Although few Democrats (6%) are supporters of the Tea Party or even have a favorable view of it (11%), more than half say it is important that the Republican Party take the Tea Party's positions into account. Why this is the case is unclear, although Democrats may simply feel that the opposing party should pay attention to all of its constituencies.

Perhaps underscoring the same principle, Republicans overwhelmingly feel their leaders should take the Tea Party's positions into account, even though barely half are self-identified as Tea Party supporters.

Despite Americans' willingness to have Tea Party voices heard, it is not clear that the Republican Party benefits when Tea Party leaders publicly overshadow its own. Indeed, the GOP confronted that issue last week when Rep. Michele Bachmann's Tea Party-sanctioned response to Obama's State of the Union address seemed to draw attention away from the Republican Party's official response given by Rep. Paul Ryan.

The Republican Party has a somewhat more favorable image nationally than does the Tea Party, and by the widest margin seen over the past year. In the poll, 47% of Americans had a favorable opinion of the Republican Party compared with 39% holding a favorable view of the Tea Party movement.



In contrast to the recently improved ratings of the Republican Party, public opinion of the Tea Party movement has changed little since Gallup's initial measurement in March 2010, with just under 40% viewing it favorably and slightly more viewing it unfavorably.



The percentage of Americans labeling themselves as supporters of the Tea Party movement has also held steady over the same period at about 30%. Currently, slightly more Americans call themselves supporters of the movement than opponents, 30% vs. 25%.



The Bachmann speech highlights the fine line the GOP leadership must walk between Tea Party movement activists and traditional Republicans. About half of Republicans, 52%, say they are supporters of the Tea Party movement. Most others (43%) take no position on the movement, while 5% say they oppose it.

Bottom Line

While media commentators duel over whether Bachmann's response to the State of the Union address deserved prime-time coverage, the Republican Party has its own dilemma: how much deference to show Tea Party activists and their generally conservative proposals in crafting public policy. Almost all Republicans say it is at least somewhat important for GOP congressional leaders to take the Tea Party's views into account, with about half saying it is very important. More broadly, the Tea Party has neither lost nor gained strength since the midterm elections. It remains popular with about 3 in 10 Americans who call themselves supporters of the movement, and it continues to generate as much opposition as support overall.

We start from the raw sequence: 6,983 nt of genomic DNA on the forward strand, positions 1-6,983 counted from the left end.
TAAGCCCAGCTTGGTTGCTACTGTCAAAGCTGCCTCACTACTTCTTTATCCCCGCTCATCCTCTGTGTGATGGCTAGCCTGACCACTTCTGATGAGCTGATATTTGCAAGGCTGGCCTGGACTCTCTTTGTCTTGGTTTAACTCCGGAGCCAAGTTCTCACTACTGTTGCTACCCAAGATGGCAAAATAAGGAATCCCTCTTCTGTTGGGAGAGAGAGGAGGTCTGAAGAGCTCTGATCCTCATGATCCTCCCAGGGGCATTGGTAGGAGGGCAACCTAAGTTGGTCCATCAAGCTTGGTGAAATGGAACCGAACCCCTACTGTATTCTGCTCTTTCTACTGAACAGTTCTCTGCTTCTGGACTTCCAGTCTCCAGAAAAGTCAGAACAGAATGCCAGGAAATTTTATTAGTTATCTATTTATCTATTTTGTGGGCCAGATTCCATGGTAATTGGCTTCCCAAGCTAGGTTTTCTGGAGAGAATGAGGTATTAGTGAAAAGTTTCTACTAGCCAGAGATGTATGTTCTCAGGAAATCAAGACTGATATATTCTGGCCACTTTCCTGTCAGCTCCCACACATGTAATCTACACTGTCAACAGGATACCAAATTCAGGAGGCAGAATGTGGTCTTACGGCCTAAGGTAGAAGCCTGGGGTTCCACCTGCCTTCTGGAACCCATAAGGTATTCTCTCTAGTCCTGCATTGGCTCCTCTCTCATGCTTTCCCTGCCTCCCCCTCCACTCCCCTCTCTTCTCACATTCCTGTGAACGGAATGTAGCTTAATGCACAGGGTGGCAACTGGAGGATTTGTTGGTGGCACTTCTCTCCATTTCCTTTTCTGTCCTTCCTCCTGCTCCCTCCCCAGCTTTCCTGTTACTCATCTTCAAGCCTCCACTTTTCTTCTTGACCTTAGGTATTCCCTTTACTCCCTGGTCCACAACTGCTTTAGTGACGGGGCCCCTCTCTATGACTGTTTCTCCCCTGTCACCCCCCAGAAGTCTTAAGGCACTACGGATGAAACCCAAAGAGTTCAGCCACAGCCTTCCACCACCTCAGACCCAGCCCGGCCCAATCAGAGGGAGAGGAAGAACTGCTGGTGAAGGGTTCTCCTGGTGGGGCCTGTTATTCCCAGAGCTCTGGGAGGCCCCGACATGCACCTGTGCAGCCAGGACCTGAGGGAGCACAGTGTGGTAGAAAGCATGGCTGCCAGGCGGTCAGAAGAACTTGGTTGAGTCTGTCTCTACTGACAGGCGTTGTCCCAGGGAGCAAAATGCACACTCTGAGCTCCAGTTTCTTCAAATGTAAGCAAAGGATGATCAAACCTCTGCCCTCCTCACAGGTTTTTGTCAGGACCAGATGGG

Survey Methods
Results for this USA Today/Gallup poll are based on telephone interviews conducted Jan 14-16, 2011, with a random sample of 1,032 adults, aged 18 and older, living in the continental U.S., selected using random-digit-dial sampling.

For results based on the total sample of national adults, one can say with 95% confidence that the maximum margin of sampling error is ±4 percentage points.

Interviews are conducted with respondents on landline telephones (for respondents with a landline telephone) and cellular phones (for respondents who are cell phone-only). Each sample includes a minimum quota of 150 cell phone-only respondents and 850 landline respondents, with additional minimum quotas among landline respondents for gender within region. Landline respondents are chosen at random within each household on the basis of which member had the most recent birthday.

Samples are weighted by gender, age, race, education, region, and phone lines. Demographic weighting targets are based on the March 2010 Current Population Survey figures for the aged 18 and older non-institutionalized population living in continental U.S. telephone households. All reported margins of sampling error include the computed design effects for weighting and sample design.

In addition to sampling error, question wording and practical difficulties in conducting surveys can introduce error or bias into the findings of public opinion polls.
</span>

Soflasnapper
02-01-2011, 07:40 PM